PRA consults on funded reinsurance

The PRA’s consultation on funded reinsurance is a welcome development. This is an area in which the PRA has signalled interest for quite a long time, and clarity on its expectations is helpful.

A number of the proposals will be familiar to insurers, albeit they will likely lead to some increased formality and documentation. In some areas, many insurers will welcome the PRA’s suggestions as they will help to ensure that the bulk annuity market is not being distorted by a small number of parties taking risks that others regard as inappropriate.

Aspects of the consultation seem to us, however, to raise practical concerns. Some of the proposals relating to how reinsurers are assessed, including the obligation to establish whether reinsurers’ default risks derive from correlated sources or business models, appear difficult to implement. This may be particularly problematic for larger, more established reinsurers. Other proposals may be reasonable, but it will be important to see how they are implemented (eg ensuring collateral assets are in a form that would allow MA compliance on recapture).

A lot depends on how the PRA interprets the idea of proportionality. Some of the measures would, if applied uniformly without regard to context, seem over the top. Others could potentially even lead to the opposite of the PRA’s objective or cause.

Background to CP

The PRA has seen an increase in funded reinsurance in recent years, which it believes to have been fuelled by more, and higher value, transactions in the UK bulk purchase annuity (“BPA“) market. If the reinsurers were to fail, the consequences for UK insurers in this market (and potentially UK pensioners) would be significant. As a result, the PRA wants to set out its expectations clearly.

In consultation paper CP24/23, released on 16 November 2023 (the “CP“), and its accompanying draft supervisory statement (the “SS“), the PRA focusses on three key risks which are raised by funded reinsurance, namely credit, collateral and systemic risks. As the PRA seems to be saying that it does not, as of yet, have concerns about systemic risks (ie it will monitor those risks for now, rather than address them), we do not comment on those.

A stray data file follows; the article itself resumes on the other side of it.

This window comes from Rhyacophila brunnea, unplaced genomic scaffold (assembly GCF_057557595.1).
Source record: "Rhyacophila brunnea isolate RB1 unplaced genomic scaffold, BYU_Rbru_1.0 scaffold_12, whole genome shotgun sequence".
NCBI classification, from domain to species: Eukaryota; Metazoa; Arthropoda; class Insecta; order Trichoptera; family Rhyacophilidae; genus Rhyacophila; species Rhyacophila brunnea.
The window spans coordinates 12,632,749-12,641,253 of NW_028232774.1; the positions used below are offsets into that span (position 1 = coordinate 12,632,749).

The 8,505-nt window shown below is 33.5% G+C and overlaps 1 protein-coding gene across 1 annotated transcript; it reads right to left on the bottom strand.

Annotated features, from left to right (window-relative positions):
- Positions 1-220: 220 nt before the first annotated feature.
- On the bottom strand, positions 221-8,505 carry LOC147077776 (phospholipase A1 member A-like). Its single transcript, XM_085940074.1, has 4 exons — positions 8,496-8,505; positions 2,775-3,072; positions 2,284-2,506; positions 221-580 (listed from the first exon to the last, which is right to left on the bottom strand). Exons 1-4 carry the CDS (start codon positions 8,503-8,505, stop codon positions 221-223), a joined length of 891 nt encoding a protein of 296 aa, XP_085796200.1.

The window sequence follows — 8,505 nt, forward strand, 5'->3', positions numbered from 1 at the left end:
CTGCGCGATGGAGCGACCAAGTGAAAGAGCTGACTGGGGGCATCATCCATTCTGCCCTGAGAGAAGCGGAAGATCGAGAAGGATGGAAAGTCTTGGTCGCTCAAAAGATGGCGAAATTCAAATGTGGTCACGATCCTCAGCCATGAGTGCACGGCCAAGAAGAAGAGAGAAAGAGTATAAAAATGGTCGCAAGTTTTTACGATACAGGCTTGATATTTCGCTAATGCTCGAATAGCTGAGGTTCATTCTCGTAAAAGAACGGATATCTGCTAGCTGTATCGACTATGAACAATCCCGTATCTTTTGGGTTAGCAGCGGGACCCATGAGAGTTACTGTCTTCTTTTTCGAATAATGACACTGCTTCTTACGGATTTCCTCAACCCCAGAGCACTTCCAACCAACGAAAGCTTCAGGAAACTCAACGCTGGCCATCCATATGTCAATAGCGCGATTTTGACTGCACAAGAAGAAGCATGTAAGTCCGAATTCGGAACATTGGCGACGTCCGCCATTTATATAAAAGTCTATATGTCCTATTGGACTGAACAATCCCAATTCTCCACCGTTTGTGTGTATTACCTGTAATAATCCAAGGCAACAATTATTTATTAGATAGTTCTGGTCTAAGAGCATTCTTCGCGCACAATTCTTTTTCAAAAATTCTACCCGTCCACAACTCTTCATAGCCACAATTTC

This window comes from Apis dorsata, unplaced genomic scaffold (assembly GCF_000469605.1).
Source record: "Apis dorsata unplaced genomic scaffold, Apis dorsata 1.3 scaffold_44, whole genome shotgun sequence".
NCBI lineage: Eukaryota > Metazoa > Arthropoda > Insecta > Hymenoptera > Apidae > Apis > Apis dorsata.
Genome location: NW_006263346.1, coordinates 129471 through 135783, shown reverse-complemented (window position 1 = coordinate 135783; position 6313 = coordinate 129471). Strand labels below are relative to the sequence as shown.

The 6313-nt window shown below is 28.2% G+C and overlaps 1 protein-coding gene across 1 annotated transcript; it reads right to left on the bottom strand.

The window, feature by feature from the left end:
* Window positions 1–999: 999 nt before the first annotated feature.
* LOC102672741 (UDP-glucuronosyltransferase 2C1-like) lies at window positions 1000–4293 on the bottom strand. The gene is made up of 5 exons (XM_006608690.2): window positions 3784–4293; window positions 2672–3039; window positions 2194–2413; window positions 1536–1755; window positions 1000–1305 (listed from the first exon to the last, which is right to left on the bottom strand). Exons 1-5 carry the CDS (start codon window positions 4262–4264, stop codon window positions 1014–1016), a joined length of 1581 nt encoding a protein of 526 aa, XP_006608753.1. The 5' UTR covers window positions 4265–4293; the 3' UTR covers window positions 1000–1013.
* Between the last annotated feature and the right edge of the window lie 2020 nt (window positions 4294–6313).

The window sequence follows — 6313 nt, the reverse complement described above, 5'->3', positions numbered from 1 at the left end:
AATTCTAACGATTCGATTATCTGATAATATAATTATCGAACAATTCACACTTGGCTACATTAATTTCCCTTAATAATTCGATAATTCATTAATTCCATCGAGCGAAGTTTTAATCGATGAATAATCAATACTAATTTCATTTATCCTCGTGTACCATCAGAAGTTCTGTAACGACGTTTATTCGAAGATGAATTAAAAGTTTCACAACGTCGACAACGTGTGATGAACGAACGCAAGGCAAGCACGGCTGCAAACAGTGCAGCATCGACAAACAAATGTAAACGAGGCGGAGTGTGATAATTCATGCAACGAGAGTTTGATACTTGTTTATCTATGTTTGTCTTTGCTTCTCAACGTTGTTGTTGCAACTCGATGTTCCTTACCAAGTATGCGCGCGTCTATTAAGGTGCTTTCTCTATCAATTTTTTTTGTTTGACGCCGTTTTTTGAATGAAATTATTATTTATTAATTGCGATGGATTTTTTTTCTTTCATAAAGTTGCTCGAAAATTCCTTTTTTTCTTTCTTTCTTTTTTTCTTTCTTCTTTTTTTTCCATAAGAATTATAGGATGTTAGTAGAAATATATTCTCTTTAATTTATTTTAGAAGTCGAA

The PRA’s launch of this consultation is generally to be welcomed. This is an area the PRA has indicated an interest in for some time, and it is helpful for the PRA to make its expectations clear. Most of its comments are unsurprising albeit that some, as discussed below, may give rise to practical difficulties. Furthermore, this is an area of real importance to the wider economy, relating to what will be, for many UK pensioners, their main source of income.

Counterparty risk

As part of its risk management system, the UK insurer ceding the risk will be expected to consider the impact of a potential recapture of all ceded business, including on its SCR. With this in mind, insurers will need to set:

  • internal investment limits for exposures to an individual counterparty, which should be “focussed on the idiosyncratic risk of a counterparty” , such that it may default independently of other counterparties in the market;
  • an additional limit for concentration risk, based on the simultaneous recapture from multiple “highly correlated” counterparties; and
  • an aggregate limit based on ensuring a diversified asset strategy as well as operational capabilities on recapture.